Archery and swords have been crucial for warfare. Archery, because of the large amount of energy that can be easily stored and released using a bow, and short swords because of their lethality in close combat. Far greater energy can be stored in a composite bow than a wooden bow of the same weight due to clever mechanical design and choice of materials, but militarily such weapons were mostly limited to use in dry climates. Traditional designs are held together by animal glue (chemically similar to gelatin); moisture would weaken the glue and damage bows of this design. The long bow makes up for less exotic materials with its larger size. In another tradeoff, short swords can be optimized for either thrusting or cutting; the former focuses on pressure, the latter on energy. The gladius hispaniensis could slip through openings in armor, and Roman doctrine held that a stab wound as shallow as one inch could be lethal. The hatchet-like Greek kopis, by contrast, seems built to dismember, but its point-heavy balance might make it clumsy against comprehensive armor. Archery is the practice of using a bow to shoot arrows. ... Swiss longsword, 15th or 16th century Look up Sword in Wiktionary, the free dictionary. ... This article is about the projectile weapon bow. ... A composite bow is a bow made from disparate materials laminated together, usually applied under tension. ... For the art collective, see Gelitin. ... The longbow (or English longbow, or Welsh longbow, see below) was a type of bow about 6 feet long used in the Middle Ages both for hunting and as a weapon of war. ... This article is about the sword. ... Ancient Rome was a civilization that grew from a small agricultural community founded on the Italian Peninsula circa the 9th century BC to a massive empire straddling the Mediterranean Sea. ... An inch (plural: inches; symbol or abbreviation: in or, sometimes, ″ - a double prime) is the name of a unit of length in a number of different systems, including English units, Imperial units, and United States customary units. ... An illustration showing a kopis with a hook-like hilt. ...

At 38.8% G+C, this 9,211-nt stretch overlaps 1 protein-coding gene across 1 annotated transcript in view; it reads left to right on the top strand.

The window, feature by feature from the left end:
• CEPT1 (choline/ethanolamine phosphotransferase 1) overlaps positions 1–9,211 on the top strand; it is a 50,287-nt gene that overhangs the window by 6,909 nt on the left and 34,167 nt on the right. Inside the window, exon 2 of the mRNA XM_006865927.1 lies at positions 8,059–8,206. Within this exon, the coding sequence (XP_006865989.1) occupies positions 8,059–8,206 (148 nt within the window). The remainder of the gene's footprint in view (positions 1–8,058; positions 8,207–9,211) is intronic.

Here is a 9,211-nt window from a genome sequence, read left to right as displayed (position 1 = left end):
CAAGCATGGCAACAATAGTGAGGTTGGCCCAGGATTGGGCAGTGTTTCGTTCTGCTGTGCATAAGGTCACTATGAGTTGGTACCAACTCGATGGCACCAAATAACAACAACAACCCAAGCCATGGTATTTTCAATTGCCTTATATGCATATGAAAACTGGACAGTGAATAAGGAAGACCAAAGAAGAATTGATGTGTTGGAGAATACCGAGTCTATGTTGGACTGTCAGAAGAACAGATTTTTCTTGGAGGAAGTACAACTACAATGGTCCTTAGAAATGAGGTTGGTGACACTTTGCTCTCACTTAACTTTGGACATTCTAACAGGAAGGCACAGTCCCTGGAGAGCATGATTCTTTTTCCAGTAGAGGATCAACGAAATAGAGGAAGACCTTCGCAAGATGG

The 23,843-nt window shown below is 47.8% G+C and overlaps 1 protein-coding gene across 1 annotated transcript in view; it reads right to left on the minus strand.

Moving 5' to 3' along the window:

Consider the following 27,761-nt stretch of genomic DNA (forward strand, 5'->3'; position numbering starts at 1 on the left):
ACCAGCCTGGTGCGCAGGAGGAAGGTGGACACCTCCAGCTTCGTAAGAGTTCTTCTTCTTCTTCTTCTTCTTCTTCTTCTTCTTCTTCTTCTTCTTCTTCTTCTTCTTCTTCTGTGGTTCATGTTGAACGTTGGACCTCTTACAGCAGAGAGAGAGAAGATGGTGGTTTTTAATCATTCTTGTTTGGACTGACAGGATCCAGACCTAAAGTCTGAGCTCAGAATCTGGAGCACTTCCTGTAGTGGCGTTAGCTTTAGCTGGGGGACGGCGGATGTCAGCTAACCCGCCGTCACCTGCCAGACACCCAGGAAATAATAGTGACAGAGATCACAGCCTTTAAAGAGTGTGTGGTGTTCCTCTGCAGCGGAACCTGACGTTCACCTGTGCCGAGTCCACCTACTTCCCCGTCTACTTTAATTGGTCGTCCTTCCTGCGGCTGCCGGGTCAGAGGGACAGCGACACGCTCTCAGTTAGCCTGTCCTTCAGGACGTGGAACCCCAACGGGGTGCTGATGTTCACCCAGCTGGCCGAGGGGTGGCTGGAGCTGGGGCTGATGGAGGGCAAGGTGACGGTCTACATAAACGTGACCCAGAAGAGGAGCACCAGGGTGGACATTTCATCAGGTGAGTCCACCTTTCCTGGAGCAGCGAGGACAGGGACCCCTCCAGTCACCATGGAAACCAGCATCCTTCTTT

The most effective defense to traditional weapons was a fortress. The doctrines to support fortresses in the age of edged weapons may have greatly influenced medieval and noble history. Medieval siege weapons were used in countervailing doctrines, but the stave-sling and even the bow often had superior range, making them unsafe to use. Fortifications (Latin fortis, strong, and facere, to make) are military constructions designed for defensive warfare. ... A siege engine is a device that is designed to break or circumvent city walls and other fortifications in siege warfare. ...